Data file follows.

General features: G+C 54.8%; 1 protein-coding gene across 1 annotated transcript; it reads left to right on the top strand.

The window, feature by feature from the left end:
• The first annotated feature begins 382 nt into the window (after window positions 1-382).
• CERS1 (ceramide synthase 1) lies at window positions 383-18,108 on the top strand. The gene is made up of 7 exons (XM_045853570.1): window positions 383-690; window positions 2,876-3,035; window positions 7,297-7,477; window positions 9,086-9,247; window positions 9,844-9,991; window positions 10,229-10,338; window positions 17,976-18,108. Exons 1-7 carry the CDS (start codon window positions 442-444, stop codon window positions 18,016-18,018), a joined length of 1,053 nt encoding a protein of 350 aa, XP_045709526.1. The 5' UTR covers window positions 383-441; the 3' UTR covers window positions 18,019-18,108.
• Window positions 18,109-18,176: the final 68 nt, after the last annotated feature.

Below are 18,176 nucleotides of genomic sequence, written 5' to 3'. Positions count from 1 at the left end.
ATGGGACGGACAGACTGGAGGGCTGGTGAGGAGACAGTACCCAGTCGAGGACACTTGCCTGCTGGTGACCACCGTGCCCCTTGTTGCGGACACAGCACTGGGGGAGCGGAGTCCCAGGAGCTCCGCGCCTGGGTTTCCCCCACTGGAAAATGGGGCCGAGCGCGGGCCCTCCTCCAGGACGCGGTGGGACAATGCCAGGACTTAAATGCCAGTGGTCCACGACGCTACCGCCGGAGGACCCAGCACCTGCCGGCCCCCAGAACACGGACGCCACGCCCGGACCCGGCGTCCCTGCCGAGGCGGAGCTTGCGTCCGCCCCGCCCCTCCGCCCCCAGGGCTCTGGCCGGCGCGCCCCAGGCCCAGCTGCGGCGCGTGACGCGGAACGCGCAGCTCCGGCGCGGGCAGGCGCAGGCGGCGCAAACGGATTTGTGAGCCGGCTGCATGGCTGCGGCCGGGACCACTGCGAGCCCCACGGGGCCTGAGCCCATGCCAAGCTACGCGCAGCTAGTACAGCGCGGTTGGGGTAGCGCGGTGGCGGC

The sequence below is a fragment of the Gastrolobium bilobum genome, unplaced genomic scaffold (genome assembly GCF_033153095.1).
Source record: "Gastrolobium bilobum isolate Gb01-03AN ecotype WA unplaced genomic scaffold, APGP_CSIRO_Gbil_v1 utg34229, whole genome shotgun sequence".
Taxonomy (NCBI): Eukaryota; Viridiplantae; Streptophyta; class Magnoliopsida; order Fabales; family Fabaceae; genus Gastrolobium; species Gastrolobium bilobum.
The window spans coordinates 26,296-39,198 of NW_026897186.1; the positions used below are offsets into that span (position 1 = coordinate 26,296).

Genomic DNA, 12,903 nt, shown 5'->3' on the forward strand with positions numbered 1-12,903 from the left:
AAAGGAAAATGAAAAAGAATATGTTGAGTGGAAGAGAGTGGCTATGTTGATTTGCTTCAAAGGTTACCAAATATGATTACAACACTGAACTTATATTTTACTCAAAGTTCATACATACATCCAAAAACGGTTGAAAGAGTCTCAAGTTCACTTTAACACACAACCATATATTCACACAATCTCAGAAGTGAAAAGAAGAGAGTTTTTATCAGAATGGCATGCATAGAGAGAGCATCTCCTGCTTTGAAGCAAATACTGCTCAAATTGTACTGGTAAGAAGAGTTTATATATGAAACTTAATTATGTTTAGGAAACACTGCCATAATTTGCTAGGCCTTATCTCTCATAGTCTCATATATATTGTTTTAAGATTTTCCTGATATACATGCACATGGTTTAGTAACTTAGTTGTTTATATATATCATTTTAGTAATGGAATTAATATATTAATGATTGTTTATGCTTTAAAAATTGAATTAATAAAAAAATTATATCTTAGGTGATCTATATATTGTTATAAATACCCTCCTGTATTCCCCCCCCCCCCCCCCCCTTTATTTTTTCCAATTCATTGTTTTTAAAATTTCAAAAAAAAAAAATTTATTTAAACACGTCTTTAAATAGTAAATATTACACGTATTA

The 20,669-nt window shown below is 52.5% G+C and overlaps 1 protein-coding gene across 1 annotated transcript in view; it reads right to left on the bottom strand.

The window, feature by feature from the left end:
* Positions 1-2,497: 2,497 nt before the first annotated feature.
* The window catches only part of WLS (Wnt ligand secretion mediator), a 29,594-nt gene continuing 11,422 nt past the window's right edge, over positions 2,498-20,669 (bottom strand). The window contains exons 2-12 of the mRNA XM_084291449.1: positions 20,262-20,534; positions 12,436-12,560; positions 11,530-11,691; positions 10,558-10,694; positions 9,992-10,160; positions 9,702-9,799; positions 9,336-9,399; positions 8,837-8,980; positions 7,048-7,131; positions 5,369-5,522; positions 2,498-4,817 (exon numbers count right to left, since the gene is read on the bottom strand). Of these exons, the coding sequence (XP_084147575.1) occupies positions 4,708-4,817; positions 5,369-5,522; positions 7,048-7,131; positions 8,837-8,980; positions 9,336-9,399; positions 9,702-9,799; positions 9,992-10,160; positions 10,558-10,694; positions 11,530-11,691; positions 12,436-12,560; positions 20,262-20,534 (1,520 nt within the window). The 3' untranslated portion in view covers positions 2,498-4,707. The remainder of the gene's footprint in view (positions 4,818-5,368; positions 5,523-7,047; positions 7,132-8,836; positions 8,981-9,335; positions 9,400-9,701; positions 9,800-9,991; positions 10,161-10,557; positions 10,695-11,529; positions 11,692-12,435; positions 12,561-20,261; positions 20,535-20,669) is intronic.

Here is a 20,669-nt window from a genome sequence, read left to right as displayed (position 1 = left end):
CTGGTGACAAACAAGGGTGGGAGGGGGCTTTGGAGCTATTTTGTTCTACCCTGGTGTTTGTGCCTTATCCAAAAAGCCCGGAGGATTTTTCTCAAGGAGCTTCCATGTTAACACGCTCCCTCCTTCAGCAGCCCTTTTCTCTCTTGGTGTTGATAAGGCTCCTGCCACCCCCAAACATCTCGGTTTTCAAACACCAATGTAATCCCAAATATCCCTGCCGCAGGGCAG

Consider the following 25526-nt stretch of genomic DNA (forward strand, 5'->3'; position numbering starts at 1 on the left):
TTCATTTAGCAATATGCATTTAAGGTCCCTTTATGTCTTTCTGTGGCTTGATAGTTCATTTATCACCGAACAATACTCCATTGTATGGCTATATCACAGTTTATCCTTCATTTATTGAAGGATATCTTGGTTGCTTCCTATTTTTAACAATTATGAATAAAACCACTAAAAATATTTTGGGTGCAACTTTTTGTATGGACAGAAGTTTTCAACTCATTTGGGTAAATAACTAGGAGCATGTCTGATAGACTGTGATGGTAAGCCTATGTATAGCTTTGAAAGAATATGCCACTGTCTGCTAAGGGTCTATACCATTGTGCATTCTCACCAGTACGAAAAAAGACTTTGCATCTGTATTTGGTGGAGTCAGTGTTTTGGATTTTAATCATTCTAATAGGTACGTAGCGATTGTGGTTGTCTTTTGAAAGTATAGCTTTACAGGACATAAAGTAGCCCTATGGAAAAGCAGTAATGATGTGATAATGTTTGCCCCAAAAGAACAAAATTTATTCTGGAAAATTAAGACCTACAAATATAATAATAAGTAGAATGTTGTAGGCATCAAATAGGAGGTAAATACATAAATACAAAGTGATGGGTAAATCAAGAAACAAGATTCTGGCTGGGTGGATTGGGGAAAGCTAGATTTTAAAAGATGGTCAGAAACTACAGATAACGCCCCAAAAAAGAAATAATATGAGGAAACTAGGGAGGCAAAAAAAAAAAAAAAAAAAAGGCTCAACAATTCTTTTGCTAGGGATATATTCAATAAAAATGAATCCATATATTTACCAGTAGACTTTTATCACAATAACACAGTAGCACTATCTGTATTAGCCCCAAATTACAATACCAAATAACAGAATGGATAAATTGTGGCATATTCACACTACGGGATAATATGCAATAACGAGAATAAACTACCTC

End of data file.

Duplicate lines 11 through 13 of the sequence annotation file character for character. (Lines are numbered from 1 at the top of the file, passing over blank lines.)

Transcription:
The window spans coordinates 26,296-39,198 of NW_026897186.1; the positions used below are offsets into that span (position 1 = coordinate 26,296).

Genomic DNA, 12,903 nt, shown 5'->3' on the forward strand with positions numbered 1-12,903 from the left:
AAAGGAAAATGAAAAAGAATATGTTGAGTGGAAGAGAGTGGCTATGTTGATTTGCTTCAAAGGTTACCAAATATGATTACAACACTGAACTTATATTTTACTCAAAGTTCATACATACATCCAAAAACGGTTGAAAGAGTCTCAAGTTCACTTTAACACACAACCATATATTCACACAATCTCAGAAGTGAAAAGAAGAGAGTTTTTATCAGAATGGCATGCATAGAGAGAGCATCTCCTGCTTTGAAGCAAATACTGCTCAAATTGTACTGGTAAGAAGAGTTTATATATGAAACTTAATTATGTTTAGGAAACACTGCCATAATTTGCTAGGCCTTATCTCTCATAGTCTCATATATATTGTTTTAAGATTTTCCTGATATACATGCACATGGTTTAGTAACTTAGTTGTTTATATATATCATTTTAGTAATGGAATTAATATATTAATGATTGTTTATGCTTTAAAAATTGAATTAATAAAAAAATTATATCTTAGGTGATCTATATATTGTTATAAATACCCTCCTGTATTCCCCCCCCCCCCCCCCCCTTTATTTTTTCCAATTCATTGTTTTTAAAATTTCAAAAAAAAAAAATTTATTTAAACACGTCTTTAAATAGTAAATATTACACGTATTA